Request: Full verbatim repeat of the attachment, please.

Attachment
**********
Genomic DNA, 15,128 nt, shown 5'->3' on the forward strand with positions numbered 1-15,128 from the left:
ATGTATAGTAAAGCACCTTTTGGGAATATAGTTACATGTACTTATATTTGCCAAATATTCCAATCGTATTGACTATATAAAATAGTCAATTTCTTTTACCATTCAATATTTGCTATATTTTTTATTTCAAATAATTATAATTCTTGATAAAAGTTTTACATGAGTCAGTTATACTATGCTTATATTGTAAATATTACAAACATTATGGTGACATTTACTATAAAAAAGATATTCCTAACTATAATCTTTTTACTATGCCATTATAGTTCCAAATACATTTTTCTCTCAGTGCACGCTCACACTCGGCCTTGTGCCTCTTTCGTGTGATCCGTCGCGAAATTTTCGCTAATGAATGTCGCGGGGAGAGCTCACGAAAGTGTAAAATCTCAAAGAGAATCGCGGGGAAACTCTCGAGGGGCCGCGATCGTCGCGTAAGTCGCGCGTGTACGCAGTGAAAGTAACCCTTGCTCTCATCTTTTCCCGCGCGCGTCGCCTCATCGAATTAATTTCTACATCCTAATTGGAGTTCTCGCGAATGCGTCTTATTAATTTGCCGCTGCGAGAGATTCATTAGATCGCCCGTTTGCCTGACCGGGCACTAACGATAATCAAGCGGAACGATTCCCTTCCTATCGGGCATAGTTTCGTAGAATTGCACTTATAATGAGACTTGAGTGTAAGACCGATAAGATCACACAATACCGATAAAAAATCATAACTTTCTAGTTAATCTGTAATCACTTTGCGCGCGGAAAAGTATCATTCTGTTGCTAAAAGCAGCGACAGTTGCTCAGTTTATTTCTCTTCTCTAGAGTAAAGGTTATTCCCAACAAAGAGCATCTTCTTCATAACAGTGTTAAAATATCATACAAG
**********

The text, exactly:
Genomic DNA, 15,128 nt, shown 5'->3' on the forward strand with positions numbered 1-15,128 from the left:
ATGTATAGTAAAGCACCTTTTGGGAATATAGTTACATGTACTTATATTTGCCAAATATTCCAATCGTATTGACTATATAAAATAGTCAATTTCTTTTACCATTCAATATTTGCTATATTTTTTATTTCAAATAATTATAATTCTTGATAAAAGTTTTACATGAGTCAGTTATACTATGCTTATATTGTAAATATTACAAACATTATGGTGACATTTACTATAAAAAAGATATTCCTAACTATAATCTTTTTACTATGCCATTATAGTTCCAAATACATTTTTCTCTCAGTGCACGCTCACACTCGGCCTTGTGCCTCTTTCGTGTGATCCGTCGCGAAATTTTCGCTAATGAATGTCGCGGGGAGAGCTCACGAAAGTGTAAAATCTCAAAGAGAATCGCGGGGAAACTCTCGAGGGGCCGCGATCGTCGCGTAAGTCGCGCGTGTACGCAGTGAAAGTAACCCTTGCTCTCATCTTTTCCCGCGCGCGTCGCCTCATCGAATTAATTTCTACATCCTAATTGGAGTTCTCGCGAATGCGTCTTATTAATTTGCCGCTGCGAGAGATTCATTAGATCGCCCGTTTGCCTGACCGGGCACTAACGATAATCAAGCGGAACGATTCCCTTCCTATCGGGCATAGTTTCGTAGAATTGCACTTATAATGAGACTTGAGTGTAAGACCGATAAGATCACACAATACCGATAAAAAATCATAACTTTCTAGTTAATCTGTAATCACTTTGCGCGCGGAAAAGTATCATTCTGTTGCTAAAAGCAGCGACAGTTGCTCAGTTTATTTCTCTTCTCTAGAGTAAAGGTTATTCCCAACAAAGAGCATCTTCTTCATAACAGTGTTAAAATATCATACAAG